1968: Birthdate of Todd Thalblum who would become the Rabbi of Temple Judah in 2010

1973: An Italian clerk was killed when Palestinian terrorists attacked the El Al office in Rome.

1973: A terrorist plot was foiled today when 3 Arabs carrying explosive were arrested before they could board a plane bounced for Nice, France. (As reported by Jewish Virtual Library)

1978:  The Jerusalem Post reported that two German volunteers were killed when Arab terrorists threw a bomb into a tourist bus, parked in the center of Nablus.

1978:  The Jerusalem Post reported that in Washington, the Israeli Foreign Minister, Moshe Dayan, and the U.S. Secretary of State, Cyrus Vance, were reported to be unable to reach an agreement in their quest for peace in the Middle East, and awaited the arrival of the Prime Minister, Menachem Begin.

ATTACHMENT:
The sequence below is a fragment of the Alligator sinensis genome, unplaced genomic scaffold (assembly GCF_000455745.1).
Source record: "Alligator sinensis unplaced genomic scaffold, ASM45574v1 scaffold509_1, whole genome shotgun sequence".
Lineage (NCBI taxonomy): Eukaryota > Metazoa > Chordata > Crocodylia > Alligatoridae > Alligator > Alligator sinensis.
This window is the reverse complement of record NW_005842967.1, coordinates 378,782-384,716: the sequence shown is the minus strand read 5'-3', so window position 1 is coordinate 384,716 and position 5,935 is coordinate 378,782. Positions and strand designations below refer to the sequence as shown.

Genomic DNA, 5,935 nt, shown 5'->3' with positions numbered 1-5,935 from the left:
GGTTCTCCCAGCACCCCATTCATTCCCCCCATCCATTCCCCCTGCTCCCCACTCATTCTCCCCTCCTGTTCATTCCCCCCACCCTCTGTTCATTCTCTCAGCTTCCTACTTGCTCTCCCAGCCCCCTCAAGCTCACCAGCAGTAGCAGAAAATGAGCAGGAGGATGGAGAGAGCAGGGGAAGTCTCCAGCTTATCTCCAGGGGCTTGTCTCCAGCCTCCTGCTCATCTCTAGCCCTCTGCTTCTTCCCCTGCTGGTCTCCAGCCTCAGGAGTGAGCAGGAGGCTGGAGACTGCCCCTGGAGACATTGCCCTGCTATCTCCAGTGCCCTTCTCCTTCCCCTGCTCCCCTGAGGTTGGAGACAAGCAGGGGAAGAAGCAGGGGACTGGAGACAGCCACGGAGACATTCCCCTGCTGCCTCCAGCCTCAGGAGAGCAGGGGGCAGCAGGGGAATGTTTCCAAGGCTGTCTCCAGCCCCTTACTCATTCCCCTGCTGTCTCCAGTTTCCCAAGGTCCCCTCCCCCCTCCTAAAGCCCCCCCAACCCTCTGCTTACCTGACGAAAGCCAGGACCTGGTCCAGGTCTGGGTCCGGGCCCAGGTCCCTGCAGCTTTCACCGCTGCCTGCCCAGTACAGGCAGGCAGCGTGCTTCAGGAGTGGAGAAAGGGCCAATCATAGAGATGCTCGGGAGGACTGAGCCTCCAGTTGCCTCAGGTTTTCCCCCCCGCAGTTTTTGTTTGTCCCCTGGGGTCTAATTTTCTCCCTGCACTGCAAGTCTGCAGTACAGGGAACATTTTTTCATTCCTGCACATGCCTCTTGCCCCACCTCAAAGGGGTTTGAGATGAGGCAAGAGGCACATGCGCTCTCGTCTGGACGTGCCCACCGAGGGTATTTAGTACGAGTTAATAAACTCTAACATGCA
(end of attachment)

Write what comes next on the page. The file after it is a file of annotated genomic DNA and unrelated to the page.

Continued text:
1981: “The Floating Light Bulb” written by Woody Allen and directed by Ulu Grosbard and starring Beatrice Arthur as “Enid”  “opened at the Vivian Beaumont Theatre in Lincoln Center today.”

1982(4th of Iyar, 5742) Yom HaZikaron

1983(14th of Iyar, 5743): Pesach Sheni

1984: A revival of “Hello Dolly” starring female impersonator Danny La Rue as Dolly came to a close at the Prince of Wales Theatre in London.

1984: The daily Israeli newspaper Hadeshot was “was ordered to stop publishing for four days” for having reported that Minister of Defence Arens had set up a committee of inquiry, headed by Reserve General Meir Zorea to investigate facts surrounding what became known as the Bus 300 Affiar.